It was the weekly ritual. As soon as twilight set in, there was the late night calling. With only a narrow window to satisfy any intense cravings, timing was utterly essential.
Sometimes I was appointed to appease this calling. I was more than happy to ride my rustic pedal bike to perform the “mission”. There was no fear of any danger, no need for bike helmets, no need for parental guardianship, albeit I was barely 12 years of age at the time. The “mission” was clear— “Get the chai kuai, tee mee and make sure you get him to fry me the special taw ghe with eggs. Hurry before he sells out! Oh, don’t forget, mom likes the pulut pangang, hopefully the Nonya lady is there tonight.” My dad’s militant assertiveness apparently excluded courteous manners taught elsewhere. In his defence, the cause was appetizingly noble.
With flashbacks of warm wind blowing in my face, I vividly recall the sense of urgency to get there on time. I remember pedalling fast. As soon as I got to the hawker stalls, the aromas would hit me hard from every direction. As always, I was instantly revived! The ambience was undeniably Kuching’s own, each stall luring me with their specialty of delicacies. I was often tempted to try something different, but regretfully limited by the fixed amount of ringgit I was given to spend. I dared not defy or I knew I would never hear the end of it. evertheless, there was the sugar cane drink stall that I would always stop at for a cold drink. It was merely 25 cents then, using loose change I could easily spare with. To this day, I swear it is the best thirst quencher in the world! No amount of slushies or slurpies can match this naturally sweet drink on a hot sweaty day. It made the ride home a piece of cake.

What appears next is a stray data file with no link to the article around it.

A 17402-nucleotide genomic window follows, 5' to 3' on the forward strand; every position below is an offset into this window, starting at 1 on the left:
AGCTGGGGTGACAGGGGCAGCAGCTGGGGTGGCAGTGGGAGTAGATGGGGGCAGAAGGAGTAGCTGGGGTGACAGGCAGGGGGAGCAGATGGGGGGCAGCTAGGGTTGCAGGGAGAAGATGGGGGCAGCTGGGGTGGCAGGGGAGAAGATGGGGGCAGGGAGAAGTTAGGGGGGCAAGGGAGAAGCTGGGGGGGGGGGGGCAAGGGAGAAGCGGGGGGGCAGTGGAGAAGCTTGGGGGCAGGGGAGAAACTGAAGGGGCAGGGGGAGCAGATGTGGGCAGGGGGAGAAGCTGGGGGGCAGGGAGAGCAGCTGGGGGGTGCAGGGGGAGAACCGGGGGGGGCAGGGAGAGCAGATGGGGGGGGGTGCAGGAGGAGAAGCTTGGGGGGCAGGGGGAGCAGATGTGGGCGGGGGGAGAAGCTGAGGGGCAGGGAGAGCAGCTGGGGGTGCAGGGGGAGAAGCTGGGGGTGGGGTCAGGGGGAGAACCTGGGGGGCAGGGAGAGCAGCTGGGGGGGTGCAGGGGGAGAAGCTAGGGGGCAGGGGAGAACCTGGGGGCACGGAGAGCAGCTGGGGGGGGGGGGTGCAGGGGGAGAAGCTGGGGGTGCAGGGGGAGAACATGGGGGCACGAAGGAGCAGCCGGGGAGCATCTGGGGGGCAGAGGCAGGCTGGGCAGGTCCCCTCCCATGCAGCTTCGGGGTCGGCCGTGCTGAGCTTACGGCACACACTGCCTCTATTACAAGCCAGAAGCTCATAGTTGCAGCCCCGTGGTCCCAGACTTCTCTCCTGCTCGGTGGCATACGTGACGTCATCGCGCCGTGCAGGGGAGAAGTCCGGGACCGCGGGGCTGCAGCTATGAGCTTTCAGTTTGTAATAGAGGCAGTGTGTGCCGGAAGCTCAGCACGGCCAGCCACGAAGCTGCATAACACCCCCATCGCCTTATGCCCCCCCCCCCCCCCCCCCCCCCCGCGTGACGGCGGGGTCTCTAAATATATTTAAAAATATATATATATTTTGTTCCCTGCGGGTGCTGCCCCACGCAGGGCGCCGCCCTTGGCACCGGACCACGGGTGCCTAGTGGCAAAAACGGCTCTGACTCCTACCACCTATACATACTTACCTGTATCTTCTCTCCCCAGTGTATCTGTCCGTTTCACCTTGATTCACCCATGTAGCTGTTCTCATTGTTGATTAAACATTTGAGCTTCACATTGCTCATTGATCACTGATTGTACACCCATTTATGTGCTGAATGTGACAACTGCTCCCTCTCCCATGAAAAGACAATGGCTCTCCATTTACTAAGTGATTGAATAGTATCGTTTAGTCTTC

On other nights, I fondly remember devouring ghuhu eng chai, the best authenticsnack there is, again merely a few ringgit to purchase. I would savour every morsel intently, saving the best spicy soaked chewy tendrils and juicy jungle greens for last. Appetizers like calamari with tzatziki sauce just don’t come anywhere close! My other favourites include rojak, Kuching laksa, belachan bee hoon, sambal ikan bakar, midin, mali chai… the list goes on, one of which only a Kuchingnite can fondly relate. Night life in Kuching seemed endless. Often, we would go out for a drive with the family and dad would call it “ciak hong” but ironically that almost always ended up in hawker food stalls or Kuching’s Pasar Malam or great eateries at the Open Air Market or Palm Road food stalls. Yes, it was all about the food, the constant snacking and alongside that, the friendly fellowship amidst the cooler night air where a new burst of energy was kindled, bringing the night life into another culinary dimension. It has been 25 years of my being away. Although somewhat desensitized by sheer deprivation, I still hold on to very fond memories of Kuching’s night life, the hawker stalls and the intimate relationships we once shared.
Fiona Lao-Stuart immigrated with her family to Vancouver, British Columbia, Canada in 1988. She completed her post secondary education and obtained her BScPharm from UBC. In 1994, she moved further up north and worked in Fort St. John, BC for 12 years. She moved to Cranbrook in the East Kootenays of BC seven years ago, where she currently resides with her husband and four young children.